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Are Felons Able to Vote in California?


If you are 18 years of age or older and a United States citizen, you have the right to vote. Having these voting privileges gives us the power to elect leaders who represent our beliefs and make a contribution to our democracy. Our vote has an impact on every aspect of our lives, from health care and schools to security issues and construction projects. Now that the midterm elections have concluded, the next opportunity for millions of Americans to let their voices be heard is the 2020 presidential election.

If you have been convicted of a felony offense, you might be wondering if you are able to vote. Many ex-felons believe their voting privileges are automatically revoked once they spend time behind bars. However, many states—including California—allow felons to vote once certain stipulations are met.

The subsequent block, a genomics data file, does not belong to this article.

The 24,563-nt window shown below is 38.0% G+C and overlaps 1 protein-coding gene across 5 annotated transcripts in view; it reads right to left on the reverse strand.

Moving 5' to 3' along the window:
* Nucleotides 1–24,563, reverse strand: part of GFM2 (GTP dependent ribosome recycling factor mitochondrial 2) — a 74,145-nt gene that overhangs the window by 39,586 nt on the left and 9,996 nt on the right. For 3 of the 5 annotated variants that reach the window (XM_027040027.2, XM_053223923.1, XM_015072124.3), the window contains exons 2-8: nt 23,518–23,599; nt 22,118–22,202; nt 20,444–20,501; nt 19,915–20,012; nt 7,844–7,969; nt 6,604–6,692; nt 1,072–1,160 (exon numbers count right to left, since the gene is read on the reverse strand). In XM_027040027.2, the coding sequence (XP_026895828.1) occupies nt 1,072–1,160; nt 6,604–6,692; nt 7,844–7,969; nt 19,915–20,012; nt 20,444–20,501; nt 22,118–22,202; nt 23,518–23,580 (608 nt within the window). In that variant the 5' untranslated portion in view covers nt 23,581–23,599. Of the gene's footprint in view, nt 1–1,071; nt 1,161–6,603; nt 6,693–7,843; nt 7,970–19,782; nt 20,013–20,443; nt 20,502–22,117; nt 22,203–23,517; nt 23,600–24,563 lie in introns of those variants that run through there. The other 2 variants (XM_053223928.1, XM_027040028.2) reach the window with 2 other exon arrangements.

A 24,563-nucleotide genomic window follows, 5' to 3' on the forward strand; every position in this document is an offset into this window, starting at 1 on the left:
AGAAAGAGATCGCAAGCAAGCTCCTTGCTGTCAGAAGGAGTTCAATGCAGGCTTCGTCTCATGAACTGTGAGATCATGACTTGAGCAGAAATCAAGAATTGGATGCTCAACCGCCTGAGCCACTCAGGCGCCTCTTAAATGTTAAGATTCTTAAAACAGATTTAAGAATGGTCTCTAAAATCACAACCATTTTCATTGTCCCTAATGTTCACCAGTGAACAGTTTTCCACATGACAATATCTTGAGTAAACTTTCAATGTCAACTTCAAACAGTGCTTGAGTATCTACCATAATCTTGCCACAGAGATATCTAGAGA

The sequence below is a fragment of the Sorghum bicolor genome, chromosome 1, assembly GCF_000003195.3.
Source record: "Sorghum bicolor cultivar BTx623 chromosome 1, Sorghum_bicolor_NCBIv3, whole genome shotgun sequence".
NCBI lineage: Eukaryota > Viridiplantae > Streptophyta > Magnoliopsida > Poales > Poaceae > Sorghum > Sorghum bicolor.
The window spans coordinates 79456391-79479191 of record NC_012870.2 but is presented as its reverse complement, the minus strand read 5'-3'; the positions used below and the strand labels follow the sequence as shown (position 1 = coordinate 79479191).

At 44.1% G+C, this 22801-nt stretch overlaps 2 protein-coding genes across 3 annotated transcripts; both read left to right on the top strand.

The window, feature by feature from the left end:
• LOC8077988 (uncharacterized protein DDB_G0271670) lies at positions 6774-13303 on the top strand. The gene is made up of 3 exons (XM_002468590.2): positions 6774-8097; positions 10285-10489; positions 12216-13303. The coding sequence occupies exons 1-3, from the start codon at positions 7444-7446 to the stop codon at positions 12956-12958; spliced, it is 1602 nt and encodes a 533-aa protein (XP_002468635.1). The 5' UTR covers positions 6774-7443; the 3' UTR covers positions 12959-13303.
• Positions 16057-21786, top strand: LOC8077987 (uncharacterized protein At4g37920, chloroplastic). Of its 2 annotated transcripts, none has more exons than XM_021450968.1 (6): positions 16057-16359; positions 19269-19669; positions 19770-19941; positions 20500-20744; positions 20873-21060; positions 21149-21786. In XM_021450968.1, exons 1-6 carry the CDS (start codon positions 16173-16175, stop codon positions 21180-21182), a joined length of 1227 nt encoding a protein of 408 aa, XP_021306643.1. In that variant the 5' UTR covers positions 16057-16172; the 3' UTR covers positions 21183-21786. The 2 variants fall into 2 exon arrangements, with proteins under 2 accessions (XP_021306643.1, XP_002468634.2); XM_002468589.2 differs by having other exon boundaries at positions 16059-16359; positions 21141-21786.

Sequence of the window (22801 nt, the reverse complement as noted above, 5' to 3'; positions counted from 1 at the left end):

In California, a felon’s voting rights are automatically restored after he/she has been released from prison or discharged from parole. If a felon is currently serving probation, he/she can still vote. On the other hand, a felon cannot vote if he/she is incarcerated or in a county jail under realignment.

Once you have been released from prison or completed parole, you need to register or re-register to vote in an upcoming election. This can be done by getting a voter registration form at the county elections office, your local DMV, or your local post office. The form is also available online to download. When the form is complete, sign and mail it to the county elections office

Another way to register is through the Secretary of State’s website. However, your application will be returned to you via mail in order for you to sign and mail back. If you register online, do so at least a month before the upcoming election date.

If you have been charged with a felony or interested in having your criminal record expunged, our Santa Barbara criminal defense attorney at Appel & Morse can help you get the best results possible. We are dedicated to helping you protect your rights, which also means protecting your right to vote.

For more information about voter rights in California, contact us or schedule a free criminal consultation today.

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